The law is well settled in this jurisdiction that where a decedent dies during the pendency of a divorce action, the action abates because the marital relationship between the parties no longer exists.  Matter of Forgione, 237 A.D.2d 438, 655 N.Y.S.2d 552.   An exception to this rule, however, exists where the court has made a final adjudication of divorce but has not preformed the mere ministerial act of entering the final judgment.  Cornell v. Cornell, 7 N.Y.2d 164, 196 N.Y.S.2d 98, 164 N.E.2d 395;  Brown v. Brown, 208 A.D.2d 485, 617 N.Y.S.2d 48.

 The respondent cites Briggs v. Briggs, 181 Misc.2d 197, 692 N.Y.S.2d 924, and Lynch v. Lynch, (178 Misc.2d 1066, 682 N.Y.S.2d 823, as but two examples where the failure to sign a judgment of divorce was not merely a ministerial act.   However, a careful reading of both cases discloses that the facts therein are clearly distinguishable from the instant proceeding.

In Briggs, the Matrimonial Referee who handled the court proceedings was vested only with the power to hear and report.   He had no power to make ultimate determinations and his report would then be advisory only, and could not bind the court to its findings and conclusions.   As the court pointed out in Briggs:

“execution of a proposed divorce judgment upon the referee's finding and conclusions would clearly not be a mere ministerial act.   Rather, it would require the exercise of independent review and final determination by (the) Court as to all matters encompassed within the proposed judgment.”

Likewise, in Lynch, the judgment of divorce was made conditional upon the recommendation of a guardian ad litem and court approval.   Since the guardian ad litem's recommendation and court approval were not obtained before death, the entry of a judgment of divorce could not be considered a mere ministerial act.   In both cases cited there existed conditions not satisfied prior to the decedent's death.   Therefore, those proceedings were not pending finalization awaiting the mere ministerial act of signing the judgment.

Here, however, the parties settled their differences not before a Referee, but before a Judge.   They acknowledged to the Judge that there existed grounds for divorce and that they had fully resolved all issues.   They spread their agreement on the record in open court, and it was subsequently memorialized in writing.   There remained nothing to be determined by the Judge since all issues had been settled by their agreement before the Judge.   This was confirmed on the record by the parties, as well as their counsel.   The only action left to finalize the divorce was the mere ministerial act of signing the judgment of divorce along with the findings of fact and conclusions of law.

On June 13, 2000, counsel for Mrs. Mirizzi submitted the judgment of divorce with notice of settlement for the Judge's signature on June 26, 2000.   Notwithstanding the settlement date, however, the judgment was not signed on June 26, 2000.   Nor had it been signed by September, 2000 when counsel for Mrs. Mirizzi advised the court of Mr. Mirizzi's death and requested that the court not enter judgment.   In fact, the judgment for divorce, although settled for June 26, 2000, was never signed.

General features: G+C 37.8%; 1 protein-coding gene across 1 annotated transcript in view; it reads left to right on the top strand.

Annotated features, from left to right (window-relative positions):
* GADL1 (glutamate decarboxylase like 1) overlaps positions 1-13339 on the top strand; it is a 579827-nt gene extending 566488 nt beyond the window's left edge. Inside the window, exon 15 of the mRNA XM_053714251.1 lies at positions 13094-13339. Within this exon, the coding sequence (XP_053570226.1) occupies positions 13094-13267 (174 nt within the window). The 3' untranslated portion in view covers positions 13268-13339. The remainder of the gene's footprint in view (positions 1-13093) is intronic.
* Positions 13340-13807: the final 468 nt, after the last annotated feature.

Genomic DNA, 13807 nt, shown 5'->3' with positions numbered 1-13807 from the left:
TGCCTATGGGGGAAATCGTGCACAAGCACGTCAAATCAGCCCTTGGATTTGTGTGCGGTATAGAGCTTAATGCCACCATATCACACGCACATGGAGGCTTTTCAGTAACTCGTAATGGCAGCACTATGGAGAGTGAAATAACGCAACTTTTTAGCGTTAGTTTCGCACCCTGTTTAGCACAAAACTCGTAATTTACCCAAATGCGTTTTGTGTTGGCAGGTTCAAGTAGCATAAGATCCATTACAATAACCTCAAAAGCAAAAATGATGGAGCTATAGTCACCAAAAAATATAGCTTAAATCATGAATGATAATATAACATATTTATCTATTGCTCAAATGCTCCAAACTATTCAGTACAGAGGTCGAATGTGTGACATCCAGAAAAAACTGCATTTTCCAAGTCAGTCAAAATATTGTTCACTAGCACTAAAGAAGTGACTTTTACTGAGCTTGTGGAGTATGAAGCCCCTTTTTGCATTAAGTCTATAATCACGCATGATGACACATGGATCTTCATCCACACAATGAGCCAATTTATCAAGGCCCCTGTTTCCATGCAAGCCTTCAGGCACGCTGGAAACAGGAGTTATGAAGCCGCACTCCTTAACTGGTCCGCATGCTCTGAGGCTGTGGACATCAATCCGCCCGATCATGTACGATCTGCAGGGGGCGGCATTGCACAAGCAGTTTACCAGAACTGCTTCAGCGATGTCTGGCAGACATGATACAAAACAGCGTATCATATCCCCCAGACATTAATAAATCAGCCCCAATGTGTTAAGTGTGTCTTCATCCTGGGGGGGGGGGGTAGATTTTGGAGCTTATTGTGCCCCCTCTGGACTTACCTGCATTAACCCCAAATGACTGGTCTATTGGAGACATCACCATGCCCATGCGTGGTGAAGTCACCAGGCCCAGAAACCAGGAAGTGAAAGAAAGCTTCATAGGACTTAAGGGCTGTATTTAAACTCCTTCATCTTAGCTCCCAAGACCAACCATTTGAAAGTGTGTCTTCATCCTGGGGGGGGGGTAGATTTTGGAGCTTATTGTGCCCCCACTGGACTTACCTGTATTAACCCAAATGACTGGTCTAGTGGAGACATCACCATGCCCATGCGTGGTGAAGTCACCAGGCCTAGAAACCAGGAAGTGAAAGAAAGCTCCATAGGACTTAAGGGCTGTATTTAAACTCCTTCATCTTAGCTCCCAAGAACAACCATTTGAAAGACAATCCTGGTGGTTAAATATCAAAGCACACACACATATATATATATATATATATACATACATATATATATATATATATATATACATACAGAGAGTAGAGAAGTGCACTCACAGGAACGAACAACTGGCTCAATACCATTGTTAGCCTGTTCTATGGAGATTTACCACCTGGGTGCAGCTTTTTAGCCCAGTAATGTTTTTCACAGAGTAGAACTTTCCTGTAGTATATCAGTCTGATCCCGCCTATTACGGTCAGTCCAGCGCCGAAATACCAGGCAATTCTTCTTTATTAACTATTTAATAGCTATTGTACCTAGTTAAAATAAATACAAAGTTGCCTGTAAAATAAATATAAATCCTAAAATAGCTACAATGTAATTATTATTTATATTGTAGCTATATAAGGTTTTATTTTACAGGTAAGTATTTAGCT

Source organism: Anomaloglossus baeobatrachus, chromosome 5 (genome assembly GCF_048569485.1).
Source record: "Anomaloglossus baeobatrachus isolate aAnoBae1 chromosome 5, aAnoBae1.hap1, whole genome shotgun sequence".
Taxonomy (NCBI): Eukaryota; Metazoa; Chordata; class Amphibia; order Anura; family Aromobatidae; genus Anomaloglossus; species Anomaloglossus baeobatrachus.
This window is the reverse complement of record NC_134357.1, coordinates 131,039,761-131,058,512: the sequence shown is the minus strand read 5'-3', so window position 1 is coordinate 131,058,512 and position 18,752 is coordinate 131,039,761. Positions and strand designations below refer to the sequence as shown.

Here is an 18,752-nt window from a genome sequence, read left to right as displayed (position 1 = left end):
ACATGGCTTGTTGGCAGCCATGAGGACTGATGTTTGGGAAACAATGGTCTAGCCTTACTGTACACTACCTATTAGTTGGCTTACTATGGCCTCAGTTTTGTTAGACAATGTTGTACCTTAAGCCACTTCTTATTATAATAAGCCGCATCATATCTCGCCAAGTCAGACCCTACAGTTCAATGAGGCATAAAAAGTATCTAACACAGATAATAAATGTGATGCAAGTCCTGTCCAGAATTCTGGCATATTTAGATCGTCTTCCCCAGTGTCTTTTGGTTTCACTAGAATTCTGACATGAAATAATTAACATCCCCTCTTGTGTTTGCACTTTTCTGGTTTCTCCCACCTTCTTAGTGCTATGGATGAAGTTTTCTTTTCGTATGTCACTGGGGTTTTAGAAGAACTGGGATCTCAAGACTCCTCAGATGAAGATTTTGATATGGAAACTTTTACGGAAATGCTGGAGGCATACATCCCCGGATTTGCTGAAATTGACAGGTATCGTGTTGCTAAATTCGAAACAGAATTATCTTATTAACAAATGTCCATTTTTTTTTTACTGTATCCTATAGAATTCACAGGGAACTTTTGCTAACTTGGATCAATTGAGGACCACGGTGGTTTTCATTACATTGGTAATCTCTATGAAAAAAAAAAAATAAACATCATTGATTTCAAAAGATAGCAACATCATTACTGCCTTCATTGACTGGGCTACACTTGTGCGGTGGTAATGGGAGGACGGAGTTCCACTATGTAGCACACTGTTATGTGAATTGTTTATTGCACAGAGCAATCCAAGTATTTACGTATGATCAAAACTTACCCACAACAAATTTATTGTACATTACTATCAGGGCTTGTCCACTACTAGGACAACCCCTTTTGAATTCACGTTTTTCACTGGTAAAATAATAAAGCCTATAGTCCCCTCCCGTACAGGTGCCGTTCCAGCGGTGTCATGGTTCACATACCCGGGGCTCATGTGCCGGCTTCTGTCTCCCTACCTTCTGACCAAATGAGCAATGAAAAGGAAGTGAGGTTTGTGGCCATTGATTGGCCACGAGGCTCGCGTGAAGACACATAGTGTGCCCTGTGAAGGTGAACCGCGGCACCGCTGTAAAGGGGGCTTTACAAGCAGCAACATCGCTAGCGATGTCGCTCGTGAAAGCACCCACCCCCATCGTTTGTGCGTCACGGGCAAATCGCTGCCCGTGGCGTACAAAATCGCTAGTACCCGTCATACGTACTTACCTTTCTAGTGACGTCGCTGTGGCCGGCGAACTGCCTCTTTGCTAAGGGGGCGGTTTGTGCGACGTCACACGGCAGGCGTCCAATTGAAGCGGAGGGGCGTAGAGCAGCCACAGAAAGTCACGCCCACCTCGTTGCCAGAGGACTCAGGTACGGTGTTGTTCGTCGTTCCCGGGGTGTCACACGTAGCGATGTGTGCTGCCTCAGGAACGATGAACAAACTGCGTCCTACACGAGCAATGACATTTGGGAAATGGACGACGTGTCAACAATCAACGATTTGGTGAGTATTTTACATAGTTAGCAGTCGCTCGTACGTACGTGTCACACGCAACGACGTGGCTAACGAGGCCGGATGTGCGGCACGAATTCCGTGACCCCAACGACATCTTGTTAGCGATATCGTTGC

The failure of the court in not signing the unopposed judgment of divorce in a timely fashion can be attributed only to the failure of the system as established in the matrimonial part of the Supreme Court.   It is inexcusable that a judgment duly accepted by the court can languish for weeks and months beyond the settlement date without being presented for signature to the Judge, or without having any action taken with reference to the documents.

This court finds that, as in Brown v. Brown, the issues in the divorce action herein had been fully resolved before the Judge and the entry of judgment of divorce was a mere ministerial act.   It is the determination of the court that the parties herein were divorced and that the respondent is not a surviving spouse and cannot inherit as such.

 Furthermore, the court finds that even if the parties were not divorced, the bequest to Mrs. Mirizzi under Paragraph SECOND of the will would be ineffective in light of her contractual obligations under the stipulation of settlement.   Inasmuch as Mrs. Mirizzi waived her right to elect against the will in said agreement, the bequest to her of an amount equal to her right of election is without any value.   The stipulation did not merge with the proposed judgment but survived the same as a separate and independent valid agreement between the parties.

Accordingly, upon all of the papers heretofore submitted herein, and pursuant to EPTL §§ 5-1.2(a)(1) and 5-1.4(a), as well as Paragraph SECOND of the last will and testament of Giuseppe Mirizzi, the petition of Giovanni Mirizzi is hereby granted and Sonia Mirizzi is found to have no right to share in decedent's estate.   The Estate of Giuseppe Mirizzi, however, is directed to comply with any outstanding terms of the stipulation of settlement as submitted herein.   The limited letters of administration heretofore issued herein are made full and complete and all limitations to said letters are hereby revoked.